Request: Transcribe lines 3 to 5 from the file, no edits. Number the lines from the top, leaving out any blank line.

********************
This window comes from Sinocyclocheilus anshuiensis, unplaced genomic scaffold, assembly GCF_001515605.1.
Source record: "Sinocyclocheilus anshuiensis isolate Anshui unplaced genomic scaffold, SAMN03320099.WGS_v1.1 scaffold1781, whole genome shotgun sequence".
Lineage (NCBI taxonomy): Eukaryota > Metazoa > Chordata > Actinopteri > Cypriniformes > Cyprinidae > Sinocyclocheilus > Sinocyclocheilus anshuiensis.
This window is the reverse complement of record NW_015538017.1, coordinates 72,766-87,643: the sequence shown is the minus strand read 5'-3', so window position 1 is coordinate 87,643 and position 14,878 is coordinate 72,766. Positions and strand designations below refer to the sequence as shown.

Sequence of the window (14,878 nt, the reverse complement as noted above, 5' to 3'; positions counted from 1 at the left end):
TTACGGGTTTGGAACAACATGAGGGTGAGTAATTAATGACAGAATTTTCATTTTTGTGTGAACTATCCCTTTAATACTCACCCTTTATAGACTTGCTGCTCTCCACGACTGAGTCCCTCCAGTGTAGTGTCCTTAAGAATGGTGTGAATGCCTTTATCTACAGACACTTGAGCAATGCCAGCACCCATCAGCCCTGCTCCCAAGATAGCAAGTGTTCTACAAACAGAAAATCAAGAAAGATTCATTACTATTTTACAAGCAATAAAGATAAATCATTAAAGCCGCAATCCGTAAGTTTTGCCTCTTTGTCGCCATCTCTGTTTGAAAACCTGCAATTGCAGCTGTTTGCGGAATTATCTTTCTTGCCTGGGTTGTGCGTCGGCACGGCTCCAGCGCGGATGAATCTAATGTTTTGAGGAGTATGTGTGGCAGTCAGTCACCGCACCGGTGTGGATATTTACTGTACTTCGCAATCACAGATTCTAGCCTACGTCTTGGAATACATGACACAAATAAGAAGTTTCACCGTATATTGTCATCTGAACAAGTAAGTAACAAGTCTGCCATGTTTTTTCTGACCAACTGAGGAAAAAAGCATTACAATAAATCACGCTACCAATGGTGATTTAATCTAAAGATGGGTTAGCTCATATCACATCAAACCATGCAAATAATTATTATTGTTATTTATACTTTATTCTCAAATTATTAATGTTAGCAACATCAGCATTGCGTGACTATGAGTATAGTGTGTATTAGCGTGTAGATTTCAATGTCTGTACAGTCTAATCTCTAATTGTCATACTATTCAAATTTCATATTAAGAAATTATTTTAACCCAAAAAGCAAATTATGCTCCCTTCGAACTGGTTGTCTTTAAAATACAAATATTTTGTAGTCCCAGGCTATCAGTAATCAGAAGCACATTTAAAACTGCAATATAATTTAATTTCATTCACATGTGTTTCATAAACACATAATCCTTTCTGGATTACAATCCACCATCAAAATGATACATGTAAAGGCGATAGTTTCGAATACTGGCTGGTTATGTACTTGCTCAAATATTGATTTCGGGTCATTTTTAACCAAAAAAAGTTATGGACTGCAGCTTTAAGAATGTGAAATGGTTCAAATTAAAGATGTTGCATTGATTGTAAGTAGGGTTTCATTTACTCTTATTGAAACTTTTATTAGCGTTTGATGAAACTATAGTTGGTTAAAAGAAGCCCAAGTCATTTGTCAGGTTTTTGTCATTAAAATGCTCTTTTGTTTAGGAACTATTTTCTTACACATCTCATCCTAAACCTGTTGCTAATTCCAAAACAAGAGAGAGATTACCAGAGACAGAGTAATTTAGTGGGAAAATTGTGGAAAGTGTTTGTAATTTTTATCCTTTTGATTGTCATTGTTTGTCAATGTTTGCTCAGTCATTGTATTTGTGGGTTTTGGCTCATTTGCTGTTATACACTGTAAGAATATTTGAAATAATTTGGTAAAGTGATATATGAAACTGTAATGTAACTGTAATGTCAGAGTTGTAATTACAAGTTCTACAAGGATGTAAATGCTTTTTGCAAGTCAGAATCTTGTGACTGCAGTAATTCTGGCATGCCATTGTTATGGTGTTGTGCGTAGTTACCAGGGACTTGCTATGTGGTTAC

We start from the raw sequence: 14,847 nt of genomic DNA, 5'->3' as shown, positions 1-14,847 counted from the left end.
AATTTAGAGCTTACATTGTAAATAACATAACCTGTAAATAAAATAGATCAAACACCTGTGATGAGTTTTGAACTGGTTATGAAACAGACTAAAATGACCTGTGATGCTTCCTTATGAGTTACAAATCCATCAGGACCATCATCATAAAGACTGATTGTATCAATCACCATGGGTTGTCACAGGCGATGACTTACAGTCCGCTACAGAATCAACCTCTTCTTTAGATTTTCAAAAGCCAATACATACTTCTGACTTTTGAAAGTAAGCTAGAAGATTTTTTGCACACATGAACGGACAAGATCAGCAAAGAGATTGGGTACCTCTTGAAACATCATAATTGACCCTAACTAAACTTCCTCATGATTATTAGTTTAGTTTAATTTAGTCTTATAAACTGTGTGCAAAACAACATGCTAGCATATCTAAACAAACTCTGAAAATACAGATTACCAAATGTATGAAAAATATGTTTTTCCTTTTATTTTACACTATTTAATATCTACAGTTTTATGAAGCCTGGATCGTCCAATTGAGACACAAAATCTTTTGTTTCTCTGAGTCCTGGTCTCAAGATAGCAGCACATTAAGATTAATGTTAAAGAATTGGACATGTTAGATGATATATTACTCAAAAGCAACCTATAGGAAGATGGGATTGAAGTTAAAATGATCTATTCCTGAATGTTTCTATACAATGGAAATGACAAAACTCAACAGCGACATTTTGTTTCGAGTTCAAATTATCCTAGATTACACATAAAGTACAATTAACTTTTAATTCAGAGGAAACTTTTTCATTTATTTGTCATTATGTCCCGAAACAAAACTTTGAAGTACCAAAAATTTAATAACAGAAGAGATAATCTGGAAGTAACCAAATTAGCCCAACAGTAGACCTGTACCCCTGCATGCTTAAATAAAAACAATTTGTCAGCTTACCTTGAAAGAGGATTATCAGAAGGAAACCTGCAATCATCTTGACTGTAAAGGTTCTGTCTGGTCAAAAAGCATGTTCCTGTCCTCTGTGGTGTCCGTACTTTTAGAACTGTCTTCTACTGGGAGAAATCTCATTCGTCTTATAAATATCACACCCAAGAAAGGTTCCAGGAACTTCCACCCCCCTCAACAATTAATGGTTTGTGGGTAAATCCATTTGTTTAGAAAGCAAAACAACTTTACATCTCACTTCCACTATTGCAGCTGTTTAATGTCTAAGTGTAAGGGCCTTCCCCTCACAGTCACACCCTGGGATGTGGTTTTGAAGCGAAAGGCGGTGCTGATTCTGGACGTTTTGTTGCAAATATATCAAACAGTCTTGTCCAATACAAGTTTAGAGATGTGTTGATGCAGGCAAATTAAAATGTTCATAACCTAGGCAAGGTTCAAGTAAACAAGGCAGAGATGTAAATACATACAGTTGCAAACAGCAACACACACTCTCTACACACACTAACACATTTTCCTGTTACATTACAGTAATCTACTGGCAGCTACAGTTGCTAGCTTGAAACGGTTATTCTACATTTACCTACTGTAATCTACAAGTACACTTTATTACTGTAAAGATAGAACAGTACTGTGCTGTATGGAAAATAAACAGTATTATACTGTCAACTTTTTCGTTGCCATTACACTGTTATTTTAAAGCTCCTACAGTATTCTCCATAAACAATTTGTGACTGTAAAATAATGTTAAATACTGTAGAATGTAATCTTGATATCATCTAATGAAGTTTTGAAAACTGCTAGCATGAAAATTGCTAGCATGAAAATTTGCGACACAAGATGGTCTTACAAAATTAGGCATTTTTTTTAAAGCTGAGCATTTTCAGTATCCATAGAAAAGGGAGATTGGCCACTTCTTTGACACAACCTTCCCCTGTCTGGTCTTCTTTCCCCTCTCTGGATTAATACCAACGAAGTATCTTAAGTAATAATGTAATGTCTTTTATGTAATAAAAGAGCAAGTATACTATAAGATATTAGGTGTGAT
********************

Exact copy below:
Lineage (NCBI taxonomy): Eukaryota > Metazoa > Chordata > Actinopteri > Cypriniformes > Cyprinidae > Sinocyclocheilus > Sinocyclocheilus anshuiensis.
This window is the reverse complement of record NW_015538017.1, coordinates 72,766-87,643: the sequence shown is the minus strand read 5'-3', so window position 1 is coordinate 87,643 and position 14,878 is coordinate 72,766. Positions and strand designations below refer to the sequence as shown.

Sequence of the window (14,878 nt, the reverse complement as noted above, 5' to 3'; positions counted from 1 at the left end):